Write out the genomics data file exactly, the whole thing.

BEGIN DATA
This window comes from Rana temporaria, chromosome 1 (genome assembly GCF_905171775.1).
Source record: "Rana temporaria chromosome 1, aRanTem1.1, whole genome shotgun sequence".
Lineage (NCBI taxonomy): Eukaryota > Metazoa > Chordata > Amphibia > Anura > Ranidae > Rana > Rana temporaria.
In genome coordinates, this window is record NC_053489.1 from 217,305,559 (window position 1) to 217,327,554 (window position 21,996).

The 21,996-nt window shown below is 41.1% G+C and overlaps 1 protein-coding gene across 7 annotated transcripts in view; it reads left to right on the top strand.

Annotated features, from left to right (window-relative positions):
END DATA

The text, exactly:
This window comes from Rana temporaria, chromosome 1 (genome assembly GCF_905171775.1).
Source record: "Rana temporaria chromosome 1, aRanTem1.1, whole genome shotgun sequence".
Lineage (NCBI taxonomy): Eukaryota > Metazoa > Chordata > Amphibia > Anura > Ranidae > Rana > Rana temporaria.
In genome coordinates, this window is record NC_053489.1 from 217,305,559 (window position 1) to 217,327,554 (window position 21,996).

The 21,996-nt window shown below is 41.1% G+C and overlaps 1 protein-coding gene across 7 annotated transcripts in view; it reads left to right on the top strand.

Annotated features, from left to right (window-relative positions):